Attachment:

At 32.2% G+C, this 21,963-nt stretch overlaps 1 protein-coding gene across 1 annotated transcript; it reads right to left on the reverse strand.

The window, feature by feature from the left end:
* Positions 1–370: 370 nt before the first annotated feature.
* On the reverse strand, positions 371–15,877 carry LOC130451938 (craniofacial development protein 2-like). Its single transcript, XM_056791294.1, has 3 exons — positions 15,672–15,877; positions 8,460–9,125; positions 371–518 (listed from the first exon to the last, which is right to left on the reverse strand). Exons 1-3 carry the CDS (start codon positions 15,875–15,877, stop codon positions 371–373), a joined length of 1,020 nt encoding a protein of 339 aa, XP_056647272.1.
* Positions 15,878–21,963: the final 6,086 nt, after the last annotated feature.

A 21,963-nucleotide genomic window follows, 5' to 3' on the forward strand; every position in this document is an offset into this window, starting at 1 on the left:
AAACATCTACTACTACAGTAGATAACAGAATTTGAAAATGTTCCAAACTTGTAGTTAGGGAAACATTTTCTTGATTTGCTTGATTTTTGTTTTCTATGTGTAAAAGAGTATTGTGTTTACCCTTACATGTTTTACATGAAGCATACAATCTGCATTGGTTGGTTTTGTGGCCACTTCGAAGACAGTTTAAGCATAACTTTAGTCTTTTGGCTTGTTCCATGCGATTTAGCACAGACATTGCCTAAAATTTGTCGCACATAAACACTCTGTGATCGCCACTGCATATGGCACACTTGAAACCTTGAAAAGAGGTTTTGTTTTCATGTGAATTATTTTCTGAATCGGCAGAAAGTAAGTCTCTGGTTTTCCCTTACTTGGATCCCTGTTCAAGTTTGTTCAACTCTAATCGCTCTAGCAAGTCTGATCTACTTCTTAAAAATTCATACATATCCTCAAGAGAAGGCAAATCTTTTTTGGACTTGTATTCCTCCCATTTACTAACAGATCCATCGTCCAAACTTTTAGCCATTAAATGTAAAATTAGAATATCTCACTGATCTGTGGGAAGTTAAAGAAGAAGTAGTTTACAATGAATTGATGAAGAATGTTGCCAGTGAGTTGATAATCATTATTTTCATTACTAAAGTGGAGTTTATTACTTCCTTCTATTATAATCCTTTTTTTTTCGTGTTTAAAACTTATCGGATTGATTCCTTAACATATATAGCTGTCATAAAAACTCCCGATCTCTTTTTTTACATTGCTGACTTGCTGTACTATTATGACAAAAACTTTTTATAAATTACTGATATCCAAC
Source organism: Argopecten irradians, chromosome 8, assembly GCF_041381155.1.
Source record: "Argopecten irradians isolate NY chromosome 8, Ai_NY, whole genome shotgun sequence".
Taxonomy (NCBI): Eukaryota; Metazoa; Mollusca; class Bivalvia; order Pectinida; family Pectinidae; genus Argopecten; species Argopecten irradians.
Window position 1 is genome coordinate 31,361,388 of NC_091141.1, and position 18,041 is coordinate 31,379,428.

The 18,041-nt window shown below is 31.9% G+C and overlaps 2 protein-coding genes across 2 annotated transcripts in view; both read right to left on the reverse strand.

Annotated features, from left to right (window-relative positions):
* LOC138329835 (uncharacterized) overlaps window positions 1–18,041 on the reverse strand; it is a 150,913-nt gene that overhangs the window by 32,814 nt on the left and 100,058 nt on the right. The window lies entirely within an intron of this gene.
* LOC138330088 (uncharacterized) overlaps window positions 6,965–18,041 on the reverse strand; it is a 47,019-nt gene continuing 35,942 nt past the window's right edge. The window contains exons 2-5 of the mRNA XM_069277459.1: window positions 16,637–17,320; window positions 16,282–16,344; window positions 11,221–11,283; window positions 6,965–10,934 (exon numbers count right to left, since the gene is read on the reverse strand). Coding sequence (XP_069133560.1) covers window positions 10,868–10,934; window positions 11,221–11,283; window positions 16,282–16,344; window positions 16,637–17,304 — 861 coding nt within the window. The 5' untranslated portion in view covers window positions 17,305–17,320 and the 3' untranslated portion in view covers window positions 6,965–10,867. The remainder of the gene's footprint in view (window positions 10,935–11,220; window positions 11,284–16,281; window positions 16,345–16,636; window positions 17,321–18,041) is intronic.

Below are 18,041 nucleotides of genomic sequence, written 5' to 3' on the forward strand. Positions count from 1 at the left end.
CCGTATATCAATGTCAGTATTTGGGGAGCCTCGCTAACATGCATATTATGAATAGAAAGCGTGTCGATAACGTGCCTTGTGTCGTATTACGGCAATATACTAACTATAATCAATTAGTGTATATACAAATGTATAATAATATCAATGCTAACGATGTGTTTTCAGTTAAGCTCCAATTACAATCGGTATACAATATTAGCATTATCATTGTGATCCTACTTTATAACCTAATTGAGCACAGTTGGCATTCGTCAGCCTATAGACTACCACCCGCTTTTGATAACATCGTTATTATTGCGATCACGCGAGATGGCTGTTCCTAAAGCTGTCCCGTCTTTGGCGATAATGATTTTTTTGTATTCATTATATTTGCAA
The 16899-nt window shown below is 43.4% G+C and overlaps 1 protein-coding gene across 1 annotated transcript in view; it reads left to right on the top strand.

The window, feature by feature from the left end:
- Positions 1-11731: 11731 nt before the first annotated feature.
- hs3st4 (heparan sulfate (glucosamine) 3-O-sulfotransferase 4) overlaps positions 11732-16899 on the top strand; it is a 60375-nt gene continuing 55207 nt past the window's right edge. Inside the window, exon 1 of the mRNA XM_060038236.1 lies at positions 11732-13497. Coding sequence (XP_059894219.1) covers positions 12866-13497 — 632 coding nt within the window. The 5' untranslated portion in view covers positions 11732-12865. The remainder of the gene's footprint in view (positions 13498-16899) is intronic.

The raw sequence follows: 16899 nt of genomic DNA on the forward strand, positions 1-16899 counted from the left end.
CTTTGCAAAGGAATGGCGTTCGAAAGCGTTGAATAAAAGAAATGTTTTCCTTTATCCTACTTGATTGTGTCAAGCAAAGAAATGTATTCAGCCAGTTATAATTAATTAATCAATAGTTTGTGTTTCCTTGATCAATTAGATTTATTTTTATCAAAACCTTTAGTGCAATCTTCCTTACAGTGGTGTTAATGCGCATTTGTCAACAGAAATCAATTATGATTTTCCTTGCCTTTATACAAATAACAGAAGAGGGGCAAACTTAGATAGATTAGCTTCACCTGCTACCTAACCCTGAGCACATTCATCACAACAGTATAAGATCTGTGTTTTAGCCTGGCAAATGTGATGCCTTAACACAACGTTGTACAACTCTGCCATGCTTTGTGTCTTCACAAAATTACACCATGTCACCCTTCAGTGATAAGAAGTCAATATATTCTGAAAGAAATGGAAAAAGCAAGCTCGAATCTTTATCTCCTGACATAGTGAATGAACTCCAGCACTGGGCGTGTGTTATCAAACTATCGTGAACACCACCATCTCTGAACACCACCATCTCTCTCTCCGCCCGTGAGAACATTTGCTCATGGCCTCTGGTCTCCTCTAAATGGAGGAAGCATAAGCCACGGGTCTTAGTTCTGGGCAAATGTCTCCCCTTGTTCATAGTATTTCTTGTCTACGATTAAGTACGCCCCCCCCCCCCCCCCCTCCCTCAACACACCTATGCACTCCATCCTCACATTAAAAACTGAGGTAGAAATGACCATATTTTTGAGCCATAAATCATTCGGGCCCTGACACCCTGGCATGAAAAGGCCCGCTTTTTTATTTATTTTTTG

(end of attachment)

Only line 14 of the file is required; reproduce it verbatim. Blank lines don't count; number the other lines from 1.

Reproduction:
* LOC138329835 (uncharacterized) overlaps window positions 1–18,041 on the reverse strand; it is a 150,913-nt gene that overhangs the window by 32,814 nt on the left and 100,058 nt on the right. The window lies entirely within an intron of this gene.